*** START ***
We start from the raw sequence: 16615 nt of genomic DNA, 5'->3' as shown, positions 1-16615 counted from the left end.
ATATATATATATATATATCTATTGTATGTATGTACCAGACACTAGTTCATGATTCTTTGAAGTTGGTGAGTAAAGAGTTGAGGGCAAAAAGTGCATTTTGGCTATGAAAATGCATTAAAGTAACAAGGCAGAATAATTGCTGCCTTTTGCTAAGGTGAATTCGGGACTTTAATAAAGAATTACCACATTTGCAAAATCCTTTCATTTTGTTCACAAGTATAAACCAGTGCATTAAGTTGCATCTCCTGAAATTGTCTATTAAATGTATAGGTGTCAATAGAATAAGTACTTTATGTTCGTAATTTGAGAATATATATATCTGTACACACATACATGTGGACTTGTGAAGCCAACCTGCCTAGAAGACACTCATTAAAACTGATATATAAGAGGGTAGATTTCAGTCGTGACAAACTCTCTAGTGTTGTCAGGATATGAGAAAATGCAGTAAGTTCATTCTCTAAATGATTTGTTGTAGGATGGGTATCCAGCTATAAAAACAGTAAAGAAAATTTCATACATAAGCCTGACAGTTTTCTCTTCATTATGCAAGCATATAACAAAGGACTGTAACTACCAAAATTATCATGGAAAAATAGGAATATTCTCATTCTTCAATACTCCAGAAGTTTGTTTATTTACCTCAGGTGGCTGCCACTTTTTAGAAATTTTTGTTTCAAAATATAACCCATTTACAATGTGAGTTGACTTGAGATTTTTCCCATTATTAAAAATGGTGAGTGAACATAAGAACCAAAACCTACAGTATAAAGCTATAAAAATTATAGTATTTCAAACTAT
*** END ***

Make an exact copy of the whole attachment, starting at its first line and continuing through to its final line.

We start from the raw sequence: 16615 nt of genomic DNA, 5'->3' as shown, positions 1-16615 counted from the left end.
ATATATATATATATATATCTATTGTATGTATGTACCAGACACTAGTTCATGATTCTTTGAAGTTGGTGAGTAAAGAGTTGAGGGCAAAAAGTGCATTTTGGCTATGAAAATGCATTAAAGTAACAAGGCAGAATAATTGCTGCCTTTTGCTAAGGTGAATTCGGGACTTTAATAAAGAATTACCACATTTGCAAAATCCTTTCATTTTGTTCACAAGTATAAACCAGTGCATTAAGTTGCATCTCCTGAAATTGTCTATTAAATGTATAGGTGTCAATAGAATAAGTACTTTATGTTCGTAATTTGAGAATATATATATCTGTACACACATACATGTGGACTTGTGAAGCCAACCTGCCTAGAAGACACTCATTAAAACTGATATATAAGAGGGTAGATTTCAGTCGTGACAAACTCTCTAGTGTTGTCAGGATATGAGAAAATGCAGTAAGTTCATTCTCTAAATGATTTGTTGTAGGATGGGTATCCAGCTATAAAAACAGTAAAGAAAATTTCATACATAAGCCTGACAGTTTTCTCTTCATTATGCAAGCATATAACAAAGGACTGTAACTACCAAAATTATCATGGAAAAATAGGAATATTCTCATTCTTCAATACTCCAGAAGTTTGTTTATTTACCTCAGGTGGCTGCCACTTTTTAGAAATTTTTGTTTCAAAATATAACCCATTTACAATGTGAGTTGACTTGAGATTTTTCCCATTATTAAAAATGGTGAGTGAACATAAGAACCAAAACCTACAGTATAAAGCTATAAAAATTATAGTATTTCAAACTAT